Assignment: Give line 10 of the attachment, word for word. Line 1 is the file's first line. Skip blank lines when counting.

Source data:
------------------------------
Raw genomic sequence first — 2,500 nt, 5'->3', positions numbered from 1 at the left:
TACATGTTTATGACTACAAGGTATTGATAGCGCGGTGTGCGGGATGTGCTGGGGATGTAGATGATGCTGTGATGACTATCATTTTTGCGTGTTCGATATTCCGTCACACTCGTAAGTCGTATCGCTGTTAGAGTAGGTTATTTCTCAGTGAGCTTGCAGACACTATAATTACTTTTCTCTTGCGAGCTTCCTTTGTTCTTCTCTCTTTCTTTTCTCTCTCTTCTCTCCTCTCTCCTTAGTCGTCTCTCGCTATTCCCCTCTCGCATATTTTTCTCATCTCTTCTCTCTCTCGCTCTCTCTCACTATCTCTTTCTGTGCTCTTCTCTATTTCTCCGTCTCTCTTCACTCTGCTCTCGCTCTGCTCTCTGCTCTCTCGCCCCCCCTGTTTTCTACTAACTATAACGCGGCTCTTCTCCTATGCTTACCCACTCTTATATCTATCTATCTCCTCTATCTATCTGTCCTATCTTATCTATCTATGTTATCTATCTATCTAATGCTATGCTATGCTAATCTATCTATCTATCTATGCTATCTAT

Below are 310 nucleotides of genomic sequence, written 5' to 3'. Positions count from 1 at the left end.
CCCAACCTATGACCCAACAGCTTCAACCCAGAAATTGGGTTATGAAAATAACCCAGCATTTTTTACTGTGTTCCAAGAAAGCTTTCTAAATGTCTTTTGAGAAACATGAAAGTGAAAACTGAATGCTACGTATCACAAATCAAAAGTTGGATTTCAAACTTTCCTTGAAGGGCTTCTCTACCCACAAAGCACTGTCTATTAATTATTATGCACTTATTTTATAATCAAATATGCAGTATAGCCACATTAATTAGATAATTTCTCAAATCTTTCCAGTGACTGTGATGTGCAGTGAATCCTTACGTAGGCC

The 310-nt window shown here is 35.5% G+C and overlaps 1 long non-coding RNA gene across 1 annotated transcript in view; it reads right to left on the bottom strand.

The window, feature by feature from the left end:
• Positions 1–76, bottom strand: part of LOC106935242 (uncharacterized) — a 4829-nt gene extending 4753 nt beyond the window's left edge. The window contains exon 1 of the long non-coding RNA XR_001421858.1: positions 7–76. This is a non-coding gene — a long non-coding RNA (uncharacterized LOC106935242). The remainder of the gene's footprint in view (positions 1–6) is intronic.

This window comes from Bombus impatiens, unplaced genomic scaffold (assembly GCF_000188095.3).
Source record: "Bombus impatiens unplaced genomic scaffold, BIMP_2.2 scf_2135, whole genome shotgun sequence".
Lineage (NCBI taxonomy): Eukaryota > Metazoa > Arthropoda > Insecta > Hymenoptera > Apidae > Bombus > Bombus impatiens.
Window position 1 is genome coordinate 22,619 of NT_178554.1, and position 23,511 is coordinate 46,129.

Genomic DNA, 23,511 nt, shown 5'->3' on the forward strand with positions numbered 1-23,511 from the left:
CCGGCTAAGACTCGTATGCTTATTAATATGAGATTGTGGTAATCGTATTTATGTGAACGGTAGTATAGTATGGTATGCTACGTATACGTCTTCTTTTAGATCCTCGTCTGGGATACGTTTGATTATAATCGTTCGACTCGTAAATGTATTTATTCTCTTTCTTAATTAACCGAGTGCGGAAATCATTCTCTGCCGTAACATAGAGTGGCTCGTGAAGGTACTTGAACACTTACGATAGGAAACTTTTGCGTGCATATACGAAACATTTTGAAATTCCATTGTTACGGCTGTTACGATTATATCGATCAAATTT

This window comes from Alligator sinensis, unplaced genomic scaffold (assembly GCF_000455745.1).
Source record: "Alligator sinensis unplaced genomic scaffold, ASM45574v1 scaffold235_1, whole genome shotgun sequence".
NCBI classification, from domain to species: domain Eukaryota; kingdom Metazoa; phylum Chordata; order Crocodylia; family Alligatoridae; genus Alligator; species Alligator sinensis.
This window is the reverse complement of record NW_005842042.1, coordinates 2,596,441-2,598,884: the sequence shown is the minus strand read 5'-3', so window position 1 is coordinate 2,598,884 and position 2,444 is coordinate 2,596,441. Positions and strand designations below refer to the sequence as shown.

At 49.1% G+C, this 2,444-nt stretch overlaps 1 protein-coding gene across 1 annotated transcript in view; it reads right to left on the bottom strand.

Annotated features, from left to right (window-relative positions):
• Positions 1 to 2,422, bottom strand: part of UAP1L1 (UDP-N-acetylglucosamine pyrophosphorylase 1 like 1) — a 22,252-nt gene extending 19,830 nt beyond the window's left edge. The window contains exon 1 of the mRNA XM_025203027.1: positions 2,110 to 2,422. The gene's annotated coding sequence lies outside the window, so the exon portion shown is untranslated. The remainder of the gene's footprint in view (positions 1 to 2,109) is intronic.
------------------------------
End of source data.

Lineage (NCBI taxonomy): Eukaryota > Metazoa > Arthropoda > Insecta > Hymenoptera > Apidae > Bombus > Bombus impatiens.